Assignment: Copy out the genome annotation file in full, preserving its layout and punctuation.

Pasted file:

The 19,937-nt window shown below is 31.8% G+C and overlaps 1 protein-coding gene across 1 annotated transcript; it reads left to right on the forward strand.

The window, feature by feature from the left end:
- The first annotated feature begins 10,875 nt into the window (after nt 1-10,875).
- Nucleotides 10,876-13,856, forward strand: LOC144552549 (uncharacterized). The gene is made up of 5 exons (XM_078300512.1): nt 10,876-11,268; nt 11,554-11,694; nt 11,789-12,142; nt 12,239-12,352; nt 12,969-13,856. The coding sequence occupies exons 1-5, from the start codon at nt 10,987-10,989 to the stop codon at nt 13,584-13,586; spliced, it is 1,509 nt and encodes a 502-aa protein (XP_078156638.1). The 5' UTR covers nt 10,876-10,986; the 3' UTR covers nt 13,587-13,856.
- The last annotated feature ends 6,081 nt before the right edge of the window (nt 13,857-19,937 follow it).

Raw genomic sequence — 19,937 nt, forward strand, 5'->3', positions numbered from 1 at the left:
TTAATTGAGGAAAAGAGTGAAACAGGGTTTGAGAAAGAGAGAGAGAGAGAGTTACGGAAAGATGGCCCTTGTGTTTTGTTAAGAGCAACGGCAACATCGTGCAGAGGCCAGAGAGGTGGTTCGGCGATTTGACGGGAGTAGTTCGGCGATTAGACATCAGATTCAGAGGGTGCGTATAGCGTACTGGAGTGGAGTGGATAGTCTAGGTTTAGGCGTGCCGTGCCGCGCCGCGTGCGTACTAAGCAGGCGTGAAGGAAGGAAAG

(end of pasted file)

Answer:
The 19,937-nt window shown below is 31.8% G+C and overlaps 1 protein-coding gene across 1 annotated transcript; it reads left to right on the forward strand.

The window, feature by feature from the left end:
- The first annotated feature begins 10,875 nt into the window (after nt 1-10,875).
- Nucleotides 10,876-13,856, forward strand: LOC144552549 (uncharacterized). The gene is made up of 5 exons (XM_078300512.1): nt 10,876-11,268; nt 11,554-11,694; nt 11,789-12,142; nt 12,239-12,352; nt 12,969-13,856. The coding sequence occupies exons 1-5, from the start codon at nt 10,987-10,989 to the stop codon at nt 13,584-13,586; spliced, it is 1,509 nt and encodes a 502-aa protein (XP_078156638.1). The 5' UTR covers nt 10,876-10,986; the 3' UTR covers nt 13,587-13,856.
- The last annotated feature ends 6,081 nt before the right edge of the window (nt 13,857-19,937 follow it).

Raw genomic sequence — 19,937 nt, forward strand, 5'->3', positions numbered from 1 at the left:
TTAATTGAGGAAAAGAGTGAAACAGGGTTTGAGAAAGAGAGAGAGAGAGAGTTACGGAAAGATGGCCCTTGTGTTTTGTTAAGAGCAACGGCAACATCGTGCAGAGGCCAGAGAGGTGGTTCGGCGATTTGACGGGAGTAGTTCGGCGATTAGACATCAGATTCAGAGGGTGCGTATAGCGTACTGGAGTGGAGTGGATAGTCTAGGTTTAGGCGTGCCGTGCCGCGCCGCGTGCGTACTAAGCAGGCGTGAAGGAAGGAAAG